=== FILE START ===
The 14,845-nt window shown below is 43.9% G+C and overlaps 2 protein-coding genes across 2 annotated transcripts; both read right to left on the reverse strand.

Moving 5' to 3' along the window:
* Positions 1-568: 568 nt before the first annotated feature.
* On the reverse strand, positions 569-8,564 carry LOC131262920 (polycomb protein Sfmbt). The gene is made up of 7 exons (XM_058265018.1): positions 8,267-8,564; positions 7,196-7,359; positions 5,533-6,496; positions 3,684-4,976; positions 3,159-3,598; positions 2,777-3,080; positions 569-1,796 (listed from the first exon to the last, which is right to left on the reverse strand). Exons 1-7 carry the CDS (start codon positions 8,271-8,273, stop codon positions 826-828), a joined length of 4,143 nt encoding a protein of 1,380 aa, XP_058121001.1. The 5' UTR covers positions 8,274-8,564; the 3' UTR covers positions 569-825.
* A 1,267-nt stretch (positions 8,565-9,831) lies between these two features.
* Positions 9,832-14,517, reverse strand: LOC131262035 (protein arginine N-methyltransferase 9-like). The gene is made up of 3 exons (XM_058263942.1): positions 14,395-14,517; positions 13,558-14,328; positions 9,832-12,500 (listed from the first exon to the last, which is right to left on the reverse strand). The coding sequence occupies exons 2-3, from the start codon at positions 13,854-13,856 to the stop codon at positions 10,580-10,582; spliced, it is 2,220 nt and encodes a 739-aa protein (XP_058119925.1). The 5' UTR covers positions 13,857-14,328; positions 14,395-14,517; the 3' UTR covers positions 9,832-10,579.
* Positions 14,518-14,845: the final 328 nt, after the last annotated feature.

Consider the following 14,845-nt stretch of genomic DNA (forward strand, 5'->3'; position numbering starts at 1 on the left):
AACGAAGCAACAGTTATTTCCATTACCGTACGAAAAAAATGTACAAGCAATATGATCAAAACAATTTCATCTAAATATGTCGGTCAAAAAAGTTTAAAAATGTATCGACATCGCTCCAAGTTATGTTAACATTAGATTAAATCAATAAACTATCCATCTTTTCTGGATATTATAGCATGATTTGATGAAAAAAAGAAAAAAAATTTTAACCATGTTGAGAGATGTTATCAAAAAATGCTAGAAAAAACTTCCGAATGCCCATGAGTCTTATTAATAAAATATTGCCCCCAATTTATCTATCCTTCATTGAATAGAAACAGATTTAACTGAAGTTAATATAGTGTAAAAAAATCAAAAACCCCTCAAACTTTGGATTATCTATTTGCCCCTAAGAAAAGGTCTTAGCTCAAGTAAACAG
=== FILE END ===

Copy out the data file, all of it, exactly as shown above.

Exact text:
The 14,845-nt window shown below is 43.9% G+C and overlaps 2 protein-coding genes across 2 annotated transcripts; both read right to left on the reverse strand.

Moving 5' to 3' along the window:
* Positions 1-568: 568 nt before the first annotated feature.
* On the reverse strand, positions 569-8,564 carry LOC131262920 (polycomb protein Sfmbt). The gene is made up of 7 exons (XM_058265018.1): positions 8,267-8,564; positions 7,196-7,359; positions 5,533-6,496; positions 3,684-4,976; positions 3,159-3,598; positions 2,777-3,080; positions 569-1,796 (listed from the first exon to the last, which is right to left on the reverse strand). Exons 1-7 carry the CDS (start codon positions 8,271-8,273, stop codon positions 826-828), a joined length of 4,143 nt encoding a protein of 1,380 aa, XP_058121001.1. The 5' UTR covers positions 8,274-8,564; the 3' UTR covers positions 569-825.
* A 1,267-nt stretch (positions 8,565-9,831) lies between these two features.
* Positions 9,832-14,517, reverse strand: LOC131262035 (protein arginine N-methyltransferase 9-like). The gene is made up of 3 exons (XM_058263942.1): positions 14,395-14,517; positions 13,558-14,328; positions 9,832-12,500 (listed from the first exon to the last, which is right to left on the reverse strand). The coding sequence occupies exons 2-3, from the start codon at positions 13,854-13,856 to the stop codon at positions 10,580-10,582; spliced, it is 2,220 nt and encodes a 739-aa protein (XP_058119925.1). The 5' UTR covers positions 13,857-14,328; positions 14,395-14,517; the 3' UTR covers positions 9,832-10,579.
* Positions 14,518-14,845: the final 328 nt, after the last annotated feature.

Consider the following 14,845-nt stretch of genomic DNA (forward strand, 5'->3'; position numbering starts at 1 on the left):
AACGAAGCAACAGTTATTTCCATTACCGTACGAAAAAAATGTACAAGCAATATGATCAAAACAATTTCATCTAAATATGTCGGTCAAAAAAGTTTAAAAATGTATCGACATCGCTCCAAGTTATGTTAACATTAGATTAAATCAATAAACTATCCATCTTTTCTGGATATTATAGCATGATTTGATGAAAAAAAGAAAAAAAATTTTAACCATGTTGAGAGATGTTATCAAAAAATGCTAGAAAAAACTTCCGAATGCCCATGAGTCTTATTAATAAAATATTGCCCCCAATTTATCTATCCTTCATTGAATAGAAACAGATTTAACTGAAGTTAATATAGTGTAAAAAAATCAAAAACCCCTCAAACTTTGGATTATCTATTTGCCCCTAAGAAAAGGTCTTAGCTCAAGTAAACAG